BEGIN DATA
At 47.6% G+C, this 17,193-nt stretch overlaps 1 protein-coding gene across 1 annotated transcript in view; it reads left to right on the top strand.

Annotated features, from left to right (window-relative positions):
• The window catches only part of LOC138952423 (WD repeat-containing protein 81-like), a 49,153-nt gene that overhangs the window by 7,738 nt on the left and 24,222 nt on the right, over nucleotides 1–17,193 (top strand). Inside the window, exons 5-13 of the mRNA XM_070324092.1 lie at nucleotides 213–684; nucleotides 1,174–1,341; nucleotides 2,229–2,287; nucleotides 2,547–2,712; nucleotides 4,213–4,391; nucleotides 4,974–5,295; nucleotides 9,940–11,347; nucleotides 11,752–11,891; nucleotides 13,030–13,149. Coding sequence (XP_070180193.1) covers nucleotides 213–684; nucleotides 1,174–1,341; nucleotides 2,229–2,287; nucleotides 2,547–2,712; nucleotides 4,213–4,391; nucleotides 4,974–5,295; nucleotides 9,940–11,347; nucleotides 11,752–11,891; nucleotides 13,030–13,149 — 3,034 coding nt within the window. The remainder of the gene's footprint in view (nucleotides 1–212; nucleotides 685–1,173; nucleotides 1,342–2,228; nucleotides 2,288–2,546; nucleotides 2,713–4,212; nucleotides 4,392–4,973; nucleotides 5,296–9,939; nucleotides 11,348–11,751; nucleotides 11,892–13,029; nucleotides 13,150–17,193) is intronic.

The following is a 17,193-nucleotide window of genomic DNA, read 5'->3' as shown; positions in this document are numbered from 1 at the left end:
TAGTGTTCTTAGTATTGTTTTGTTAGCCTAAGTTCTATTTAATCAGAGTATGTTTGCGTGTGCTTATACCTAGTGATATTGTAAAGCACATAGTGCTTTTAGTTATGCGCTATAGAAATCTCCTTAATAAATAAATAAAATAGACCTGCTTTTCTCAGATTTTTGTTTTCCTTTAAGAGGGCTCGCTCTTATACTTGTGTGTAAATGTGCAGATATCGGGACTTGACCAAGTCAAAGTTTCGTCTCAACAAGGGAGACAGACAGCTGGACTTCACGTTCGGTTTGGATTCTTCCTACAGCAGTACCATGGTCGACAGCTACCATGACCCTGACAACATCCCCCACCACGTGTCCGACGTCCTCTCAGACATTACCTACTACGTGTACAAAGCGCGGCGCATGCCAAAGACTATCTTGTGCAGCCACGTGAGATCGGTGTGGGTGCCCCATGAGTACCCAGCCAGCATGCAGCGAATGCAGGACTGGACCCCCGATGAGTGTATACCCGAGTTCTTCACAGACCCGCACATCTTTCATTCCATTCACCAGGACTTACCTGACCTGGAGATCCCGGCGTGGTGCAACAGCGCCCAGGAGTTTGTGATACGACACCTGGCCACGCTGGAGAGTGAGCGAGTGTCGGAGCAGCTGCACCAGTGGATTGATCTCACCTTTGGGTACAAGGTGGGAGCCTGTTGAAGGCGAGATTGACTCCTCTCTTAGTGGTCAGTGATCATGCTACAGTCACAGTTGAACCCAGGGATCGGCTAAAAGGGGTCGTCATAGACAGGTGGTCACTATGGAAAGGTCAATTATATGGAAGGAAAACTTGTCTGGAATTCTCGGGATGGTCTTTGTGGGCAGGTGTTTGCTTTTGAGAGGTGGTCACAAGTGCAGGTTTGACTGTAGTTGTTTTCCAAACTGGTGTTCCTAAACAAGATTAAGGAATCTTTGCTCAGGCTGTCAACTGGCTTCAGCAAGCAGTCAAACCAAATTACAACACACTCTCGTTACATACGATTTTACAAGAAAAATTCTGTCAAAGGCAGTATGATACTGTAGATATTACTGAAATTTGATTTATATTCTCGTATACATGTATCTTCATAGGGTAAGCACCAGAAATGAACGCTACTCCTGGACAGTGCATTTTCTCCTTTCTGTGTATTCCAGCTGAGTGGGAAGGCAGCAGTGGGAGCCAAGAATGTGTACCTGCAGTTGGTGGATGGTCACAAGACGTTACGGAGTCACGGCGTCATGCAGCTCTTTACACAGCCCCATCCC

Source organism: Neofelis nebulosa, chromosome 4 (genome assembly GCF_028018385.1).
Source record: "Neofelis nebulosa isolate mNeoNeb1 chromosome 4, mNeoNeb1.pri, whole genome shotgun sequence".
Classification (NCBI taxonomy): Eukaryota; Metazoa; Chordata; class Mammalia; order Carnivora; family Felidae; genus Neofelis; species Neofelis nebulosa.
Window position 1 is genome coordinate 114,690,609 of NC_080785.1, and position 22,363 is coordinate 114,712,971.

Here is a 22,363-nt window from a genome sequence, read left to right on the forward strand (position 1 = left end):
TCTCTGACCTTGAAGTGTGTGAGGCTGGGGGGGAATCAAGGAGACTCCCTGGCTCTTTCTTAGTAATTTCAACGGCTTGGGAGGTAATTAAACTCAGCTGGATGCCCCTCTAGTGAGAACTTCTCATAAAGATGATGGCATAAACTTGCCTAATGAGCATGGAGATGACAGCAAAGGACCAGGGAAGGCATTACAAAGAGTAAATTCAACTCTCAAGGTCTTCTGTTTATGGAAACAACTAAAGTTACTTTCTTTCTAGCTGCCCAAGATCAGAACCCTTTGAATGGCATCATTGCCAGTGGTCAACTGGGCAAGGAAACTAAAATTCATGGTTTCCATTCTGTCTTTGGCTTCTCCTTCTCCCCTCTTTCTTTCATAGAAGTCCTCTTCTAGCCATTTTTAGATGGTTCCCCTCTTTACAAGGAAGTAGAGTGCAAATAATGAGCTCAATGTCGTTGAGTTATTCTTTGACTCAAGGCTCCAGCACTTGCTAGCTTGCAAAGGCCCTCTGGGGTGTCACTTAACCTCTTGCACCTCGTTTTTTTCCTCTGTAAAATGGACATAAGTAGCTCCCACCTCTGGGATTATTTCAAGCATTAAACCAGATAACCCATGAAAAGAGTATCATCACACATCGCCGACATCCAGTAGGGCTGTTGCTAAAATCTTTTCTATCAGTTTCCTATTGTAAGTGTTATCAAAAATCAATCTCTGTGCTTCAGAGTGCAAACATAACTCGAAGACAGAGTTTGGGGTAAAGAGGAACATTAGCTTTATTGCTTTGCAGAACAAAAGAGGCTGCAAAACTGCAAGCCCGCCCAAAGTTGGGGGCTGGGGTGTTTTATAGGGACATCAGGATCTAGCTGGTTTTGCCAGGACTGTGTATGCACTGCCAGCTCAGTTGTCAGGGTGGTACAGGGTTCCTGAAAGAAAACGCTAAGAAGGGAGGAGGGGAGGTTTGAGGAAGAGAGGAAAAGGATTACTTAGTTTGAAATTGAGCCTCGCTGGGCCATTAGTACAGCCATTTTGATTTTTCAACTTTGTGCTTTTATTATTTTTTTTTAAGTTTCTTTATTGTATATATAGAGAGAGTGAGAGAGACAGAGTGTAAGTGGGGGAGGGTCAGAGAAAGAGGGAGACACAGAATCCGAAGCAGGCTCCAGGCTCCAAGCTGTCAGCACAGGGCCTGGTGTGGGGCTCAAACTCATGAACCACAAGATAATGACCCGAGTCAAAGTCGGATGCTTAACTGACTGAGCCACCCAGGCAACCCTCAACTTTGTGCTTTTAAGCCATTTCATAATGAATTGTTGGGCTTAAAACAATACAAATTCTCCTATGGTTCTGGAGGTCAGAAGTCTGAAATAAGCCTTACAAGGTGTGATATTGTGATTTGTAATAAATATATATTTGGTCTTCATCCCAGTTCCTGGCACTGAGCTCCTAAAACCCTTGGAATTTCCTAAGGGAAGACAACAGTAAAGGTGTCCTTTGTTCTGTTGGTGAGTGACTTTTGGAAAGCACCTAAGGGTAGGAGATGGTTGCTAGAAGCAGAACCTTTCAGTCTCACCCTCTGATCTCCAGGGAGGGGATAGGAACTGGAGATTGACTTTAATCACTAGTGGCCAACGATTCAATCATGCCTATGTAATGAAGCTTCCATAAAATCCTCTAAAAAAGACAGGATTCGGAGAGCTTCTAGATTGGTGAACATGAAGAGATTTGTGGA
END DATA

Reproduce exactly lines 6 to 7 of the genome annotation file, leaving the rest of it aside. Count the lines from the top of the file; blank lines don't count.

Source organism: Neofelis nebulosa, chromosome 4 (genome assembly GCF_028018385.1).
Source record: "Neofelis nebulosa isolate mNeoNeb1 chromosome 4, mNeoNeb1.pri, whole genome shotgun sequence".